• Where do those missing pupils go? No-one really knows! Philip Nye (@philipnye) from Education Data Lab estimated that currently there are approx. 2500 pupils in unregistered alternative provision but the DfE cannot provided numbers on this. The Education Policy Institute states that there were 24000 Year 11 pupils who had an unexplained exit in 2017. 4 in 10 had not returned to state education by the end of Year 11 and of those in AP only 1 in 10 returned to state education. Of those that moved to another school 1 in 4 moved to an establishment with a lower Ofsted rating.

Then there is the matter of elective home schooling which doesn’t seem to be nationally quality assured. This brings me back to my concerns about the 2 girls in my form who had chronically poor attendance then left school to be ‘home schooled’. Parents couldn’t get them to attend school in the first place and where it was needed the young person was not able to access vital pastoral support. How is their education expected to improve by allowing them to be withdrawn all together? Was this an easy option?

  • I really liked the concept that for a school to be inclusive this is not just pupils but staff too, and this should be reflected in the school’s values. To ensure this, positive relationships need to be built between all people (young and adult) in the institution.
  • Current teaching demands are as inclusive as they have ever been in education (Baroness Morris). Over the last few decades there has always been a focal group of pupils – men, women, top 25% grammar schools getting into university and pursuing professions, but it has only been in recent years that we have been expected to meet the needs of all Indeed as a teacher I am asked to provide my interventions strategies for pupils who fit into these categories – higher ability, SEND, pupil premium, ECHP, LAC and EAL; this was over 75% of the pupils I teach! As a middle leader I spend time analysing data on these groups and looking at how we support them in department. The impact of having to demonstrate provision and provide data takes a huge amount of time that could be spent on resourcing lessons and supporting these pupils.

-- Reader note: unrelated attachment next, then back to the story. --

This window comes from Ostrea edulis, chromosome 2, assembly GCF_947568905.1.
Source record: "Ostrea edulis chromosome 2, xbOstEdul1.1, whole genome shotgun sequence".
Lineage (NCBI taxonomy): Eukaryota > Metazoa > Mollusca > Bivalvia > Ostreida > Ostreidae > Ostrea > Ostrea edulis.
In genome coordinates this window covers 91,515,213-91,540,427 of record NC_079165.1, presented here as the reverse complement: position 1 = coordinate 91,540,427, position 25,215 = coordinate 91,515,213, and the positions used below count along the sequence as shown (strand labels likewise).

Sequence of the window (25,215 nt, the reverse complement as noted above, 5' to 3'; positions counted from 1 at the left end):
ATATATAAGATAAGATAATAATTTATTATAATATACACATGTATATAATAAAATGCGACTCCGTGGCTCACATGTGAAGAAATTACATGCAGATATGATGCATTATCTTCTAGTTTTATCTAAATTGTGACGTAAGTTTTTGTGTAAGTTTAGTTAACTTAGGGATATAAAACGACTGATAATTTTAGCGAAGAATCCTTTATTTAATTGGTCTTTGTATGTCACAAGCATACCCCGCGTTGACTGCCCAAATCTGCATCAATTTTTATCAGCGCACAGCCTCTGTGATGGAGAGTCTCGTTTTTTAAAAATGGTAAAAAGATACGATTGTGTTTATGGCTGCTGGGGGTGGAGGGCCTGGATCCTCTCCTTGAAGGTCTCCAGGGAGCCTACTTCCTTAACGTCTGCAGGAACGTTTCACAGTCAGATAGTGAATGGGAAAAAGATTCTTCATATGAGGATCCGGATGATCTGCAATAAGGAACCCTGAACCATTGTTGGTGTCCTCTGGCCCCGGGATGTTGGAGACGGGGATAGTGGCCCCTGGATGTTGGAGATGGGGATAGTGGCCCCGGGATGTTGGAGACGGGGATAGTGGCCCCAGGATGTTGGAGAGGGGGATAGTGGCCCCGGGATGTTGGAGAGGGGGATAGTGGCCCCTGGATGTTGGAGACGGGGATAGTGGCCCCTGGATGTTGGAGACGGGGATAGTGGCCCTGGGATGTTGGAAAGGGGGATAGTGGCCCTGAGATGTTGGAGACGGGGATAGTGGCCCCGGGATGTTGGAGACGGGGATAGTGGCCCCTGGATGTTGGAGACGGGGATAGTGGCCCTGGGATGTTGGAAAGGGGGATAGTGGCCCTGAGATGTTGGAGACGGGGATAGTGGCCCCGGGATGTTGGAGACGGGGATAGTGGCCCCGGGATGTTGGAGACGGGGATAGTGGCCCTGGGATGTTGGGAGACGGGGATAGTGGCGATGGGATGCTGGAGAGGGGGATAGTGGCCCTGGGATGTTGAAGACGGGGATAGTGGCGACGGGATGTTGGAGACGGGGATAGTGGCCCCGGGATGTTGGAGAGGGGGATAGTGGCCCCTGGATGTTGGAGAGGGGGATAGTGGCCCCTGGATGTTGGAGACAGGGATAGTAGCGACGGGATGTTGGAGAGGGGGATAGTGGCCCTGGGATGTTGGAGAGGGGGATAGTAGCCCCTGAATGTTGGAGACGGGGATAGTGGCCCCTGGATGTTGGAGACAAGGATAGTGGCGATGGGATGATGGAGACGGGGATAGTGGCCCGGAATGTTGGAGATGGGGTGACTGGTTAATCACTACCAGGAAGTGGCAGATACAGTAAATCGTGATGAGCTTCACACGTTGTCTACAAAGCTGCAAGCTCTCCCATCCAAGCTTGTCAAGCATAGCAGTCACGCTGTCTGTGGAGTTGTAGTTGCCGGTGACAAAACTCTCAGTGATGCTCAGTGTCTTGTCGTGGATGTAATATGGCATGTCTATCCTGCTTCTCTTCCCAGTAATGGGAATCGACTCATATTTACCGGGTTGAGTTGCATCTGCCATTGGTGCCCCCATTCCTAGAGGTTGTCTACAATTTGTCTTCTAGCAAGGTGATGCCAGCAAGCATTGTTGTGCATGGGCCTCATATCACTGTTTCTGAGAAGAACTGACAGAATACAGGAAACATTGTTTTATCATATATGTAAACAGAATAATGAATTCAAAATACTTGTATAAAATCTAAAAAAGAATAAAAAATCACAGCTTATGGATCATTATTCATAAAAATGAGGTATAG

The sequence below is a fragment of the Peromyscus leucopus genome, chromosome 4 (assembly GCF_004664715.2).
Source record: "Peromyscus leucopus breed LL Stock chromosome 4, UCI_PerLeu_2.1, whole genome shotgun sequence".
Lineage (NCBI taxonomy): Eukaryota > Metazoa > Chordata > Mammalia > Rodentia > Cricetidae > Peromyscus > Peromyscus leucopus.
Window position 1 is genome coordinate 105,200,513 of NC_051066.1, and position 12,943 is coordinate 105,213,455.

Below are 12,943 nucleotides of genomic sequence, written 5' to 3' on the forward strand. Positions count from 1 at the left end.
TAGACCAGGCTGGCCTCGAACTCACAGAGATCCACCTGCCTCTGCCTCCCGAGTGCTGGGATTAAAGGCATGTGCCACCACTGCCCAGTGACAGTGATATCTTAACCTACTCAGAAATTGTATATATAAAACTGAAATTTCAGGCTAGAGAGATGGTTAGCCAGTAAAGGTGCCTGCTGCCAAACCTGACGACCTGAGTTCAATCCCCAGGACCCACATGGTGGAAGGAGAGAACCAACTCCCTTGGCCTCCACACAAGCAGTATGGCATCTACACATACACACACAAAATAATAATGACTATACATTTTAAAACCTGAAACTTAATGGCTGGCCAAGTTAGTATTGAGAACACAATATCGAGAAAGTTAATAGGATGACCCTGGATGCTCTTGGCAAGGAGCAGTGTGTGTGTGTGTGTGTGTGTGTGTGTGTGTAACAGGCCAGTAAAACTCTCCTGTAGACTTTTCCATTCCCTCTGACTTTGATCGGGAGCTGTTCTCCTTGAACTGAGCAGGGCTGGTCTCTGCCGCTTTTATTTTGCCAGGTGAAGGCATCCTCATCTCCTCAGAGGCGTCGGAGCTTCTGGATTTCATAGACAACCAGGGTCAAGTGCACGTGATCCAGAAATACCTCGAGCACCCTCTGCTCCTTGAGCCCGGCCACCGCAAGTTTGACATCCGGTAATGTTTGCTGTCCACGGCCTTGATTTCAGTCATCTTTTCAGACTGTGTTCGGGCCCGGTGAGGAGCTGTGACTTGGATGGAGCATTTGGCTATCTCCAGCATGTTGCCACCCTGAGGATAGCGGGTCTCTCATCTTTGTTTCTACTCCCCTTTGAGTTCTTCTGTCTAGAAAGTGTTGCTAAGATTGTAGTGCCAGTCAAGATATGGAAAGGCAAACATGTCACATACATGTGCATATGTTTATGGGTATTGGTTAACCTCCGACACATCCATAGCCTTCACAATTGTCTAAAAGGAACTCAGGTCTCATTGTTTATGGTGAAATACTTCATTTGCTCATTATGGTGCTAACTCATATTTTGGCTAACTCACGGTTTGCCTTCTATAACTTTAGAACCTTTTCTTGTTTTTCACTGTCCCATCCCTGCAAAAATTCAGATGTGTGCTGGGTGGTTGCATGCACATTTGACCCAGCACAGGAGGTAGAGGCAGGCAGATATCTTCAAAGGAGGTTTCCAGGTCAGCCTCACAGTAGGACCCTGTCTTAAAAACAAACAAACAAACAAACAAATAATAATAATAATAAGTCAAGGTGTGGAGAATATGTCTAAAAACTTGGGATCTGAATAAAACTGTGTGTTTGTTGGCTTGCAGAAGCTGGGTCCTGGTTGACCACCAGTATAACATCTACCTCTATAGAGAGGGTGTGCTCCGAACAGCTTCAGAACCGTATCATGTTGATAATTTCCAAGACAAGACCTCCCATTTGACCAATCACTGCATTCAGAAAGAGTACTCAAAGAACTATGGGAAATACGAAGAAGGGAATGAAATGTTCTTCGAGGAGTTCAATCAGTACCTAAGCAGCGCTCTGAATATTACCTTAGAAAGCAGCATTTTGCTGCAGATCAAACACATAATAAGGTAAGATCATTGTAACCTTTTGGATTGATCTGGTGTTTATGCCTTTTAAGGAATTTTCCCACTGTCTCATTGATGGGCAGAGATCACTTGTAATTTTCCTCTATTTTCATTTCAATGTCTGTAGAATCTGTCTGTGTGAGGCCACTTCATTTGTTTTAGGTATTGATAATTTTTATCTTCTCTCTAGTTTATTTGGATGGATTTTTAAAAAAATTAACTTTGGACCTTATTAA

Finally here is summary of information I gleaned from attending sessions run by leaders of schools who are being effective reducing and eliminating exclusions.

I had the privilege of hearing both Lucie Lakin (@lucielakin) and Tom Shaw talk openly about how they changed the culture of their schools to become 100% inclusive and eliminate exclusions, with a real focus on belonging. Both were clearly highly passionate and had created an innovative system that is really working in their environment. I felt they talked a lot of sense with their mantra ‘equity not equality’ regarding their behaviour policy – know your children and punish accordingly. Ensure staff are completely on board with the school’s ethos of zero exclusions, regardless of how serious the incident. The school has created a system for restorative justice system (build, maintain, repair) to reintegrate any pupil who commits are serious infraction back into lessons and they also offer therapeutic work.

There was a lot more in the sessions regarding specific strategies to achieve this, such as all staff involvement in coaching groups, and their focus on the difference between management vs development following a behavioural issue. They also made it very clear that pupil outcomes were more important than school outcomes (e.g. A8) and it is not about school accreditation. That this was a sacrifice the senior leadership had bought into to put the pupils at the heart of the school and have a positive impact on the local community.